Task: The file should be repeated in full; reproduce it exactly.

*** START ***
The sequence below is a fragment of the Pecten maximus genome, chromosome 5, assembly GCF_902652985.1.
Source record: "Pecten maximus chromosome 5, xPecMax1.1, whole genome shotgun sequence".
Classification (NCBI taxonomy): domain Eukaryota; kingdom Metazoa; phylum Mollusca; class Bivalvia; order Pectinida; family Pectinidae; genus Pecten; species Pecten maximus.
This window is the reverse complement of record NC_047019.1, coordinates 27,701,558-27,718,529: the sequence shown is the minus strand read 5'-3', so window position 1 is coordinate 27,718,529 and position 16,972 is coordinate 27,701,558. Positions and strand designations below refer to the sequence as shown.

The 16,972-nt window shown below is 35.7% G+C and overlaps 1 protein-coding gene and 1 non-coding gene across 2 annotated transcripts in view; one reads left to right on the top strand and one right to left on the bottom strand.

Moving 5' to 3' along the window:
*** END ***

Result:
The sequence below is a fragment of the Pecten maximus genome, chromosome 5, assembly GCF_902652985.1.
Source record: "Pecten maximus chromosome 5, xPecMax1.1, whole genome shotgun sequence".
Classification (NCBI taxonomy): domain Eukaryota; kingdom Metazoa; phylum Mollusca; class Bivalvia; order Pectinida; family Pectinidae; genus Pecten; species Pecten maximus.
This window is the reverse complement of record NC_047019.1, coordinates 27,701,558-27,718,529: the sequence shown is the minus strand read 5'-3', so window position 1 is coordinate 27,718,529 and position 16,972 is coordinate 27,701,558. Positions and strand designations below refer to the sequence as shown.

The 16,972-nt window shown below is 35.7% G+C and overlaps 1 protein-coding gene and 1 non-coding gene across 2 annotated transcripts in view; one reads left to right on the top strand and one right to left on the bottom strand.

Moving 5' to 3' along the window: